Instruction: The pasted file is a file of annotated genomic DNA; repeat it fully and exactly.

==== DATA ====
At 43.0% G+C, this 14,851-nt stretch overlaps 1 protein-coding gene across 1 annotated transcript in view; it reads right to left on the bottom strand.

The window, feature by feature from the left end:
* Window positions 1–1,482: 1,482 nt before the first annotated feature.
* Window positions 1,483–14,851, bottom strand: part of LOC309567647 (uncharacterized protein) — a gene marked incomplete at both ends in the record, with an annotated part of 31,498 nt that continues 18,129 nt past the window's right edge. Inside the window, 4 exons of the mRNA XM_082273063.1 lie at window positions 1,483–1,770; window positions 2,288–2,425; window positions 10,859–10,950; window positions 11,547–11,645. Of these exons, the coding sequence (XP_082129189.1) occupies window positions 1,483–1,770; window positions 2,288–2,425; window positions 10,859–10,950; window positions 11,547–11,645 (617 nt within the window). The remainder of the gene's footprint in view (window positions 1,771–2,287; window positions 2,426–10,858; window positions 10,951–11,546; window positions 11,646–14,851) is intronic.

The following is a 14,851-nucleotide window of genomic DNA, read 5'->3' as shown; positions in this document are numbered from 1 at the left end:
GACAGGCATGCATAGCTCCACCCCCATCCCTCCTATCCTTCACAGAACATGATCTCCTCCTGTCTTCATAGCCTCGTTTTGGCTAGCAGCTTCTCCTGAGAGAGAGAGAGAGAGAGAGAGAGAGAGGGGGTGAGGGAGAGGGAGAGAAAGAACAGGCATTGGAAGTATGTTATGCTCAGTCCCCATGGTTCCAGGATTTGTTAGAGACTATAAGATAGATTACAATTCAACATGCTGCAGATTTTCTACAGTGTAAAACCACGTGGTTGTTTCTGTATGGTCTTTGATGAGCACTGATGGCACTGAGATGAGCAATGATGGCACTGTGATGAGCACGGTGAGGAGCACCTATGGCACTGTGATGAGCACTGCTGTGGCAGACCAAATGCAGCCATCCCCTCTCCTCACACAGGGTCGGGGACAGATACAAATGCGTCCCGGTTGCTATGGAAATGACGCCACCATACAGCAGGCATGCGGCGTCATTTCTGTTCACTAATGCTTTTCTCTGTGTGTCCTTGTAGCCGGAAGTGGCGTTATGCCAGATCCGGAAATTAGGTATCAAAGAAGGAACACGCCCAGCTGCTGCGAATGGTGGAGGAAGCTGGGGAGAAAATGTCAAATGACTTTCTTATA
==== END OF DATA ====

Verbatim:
At 43.0% G+C, this 14,851-nt stretch overlaps 1 protein-coding gene across 1 annotated transcript in view; it reads right to left on the bottom strand.

The window, feature by feature from the left end:
* Window positions 1–1,482: 1,482 nt before the first annotated feature.
* Window positions 1,483–14,851, bottom strand: part of LOC309567647 (uncharacterized protein) — a gene marked incomplete at both ends in the record, with an annotated part of 31,498 nt that continues 18,129 nt past the window's right edge. Inside the window, 4 exons of the mRNA XM_082273063.1 lie at window positions 1,483–1,770; window positions 2,288–2,425; window positions 10,859–10,950; window positions 11,547–11,645. Of these exons, the coding sequence (XP_082129189.1) occupies window positions 1,483–1,770; window positions 2,288–2,425; window positions 10,859–10,950; window positions 11,547–11,645 (617 nt within the window). The remainder of the gene's footprint in view (window positions 1,771–2,287; window positions 2,426–10,858; window positions 10,951–11,546; window positions 11,646–14,851) is intronic.

The following is a 14,851-nucleotide window of genomic DNA, read 5'->3' as shown; positions in this document are numbered from 1 at the left end:
GACAGGCATGCATAGCTCCACCCCCATCCCTCCTATCCTTCACAGAACATGATCTCCTCCTGTCTTCATAGCCTCGTTTTGGCTAGCAGCTTCTCCTGAGAGAGAGAGAGAGAGAGAGAGAGAGAGGGGGTGAGGGAGAGGGAGAGAAAGAACAGGCATTGGAAGTATGTTATGCTCAGTCCCCATGGTTCCAGGATTTGTTAGAGACTATAAGATAGATTACAATTCAACATGCTGCAGATTTTCTACAGTGTAAAACCACGTGGTTGTTTCTGTATGGTCTTTGATGAGCACTGATGGCACTGAGATGAGCAATGATGGCACTGTGATGAGCACGGTGAGGAGCACCTATGGCACTGTGATGAGCACTGCTGTGGCAGACCAAATGCAGCCATCCCCTCTCCTCACACAGGGTCGGGGACAGATACAAATGCGTCCCGGTTGCTATGGAAATGACGCCACCATACAGCAGGCATGCGGCGTCATTTCTGTTCACTAATGCTTTTCTCTGTGTGTCCTTGTAGCCGGAAGTGGCGTTATGCCAGATCCGGAAATTAGGTATCAAAGAAGGAACACGCCCAGCTGCTGCGAATGGTGGAGGAAGCTGGGGAGAAAATGTCAAATGACTTTCTTATA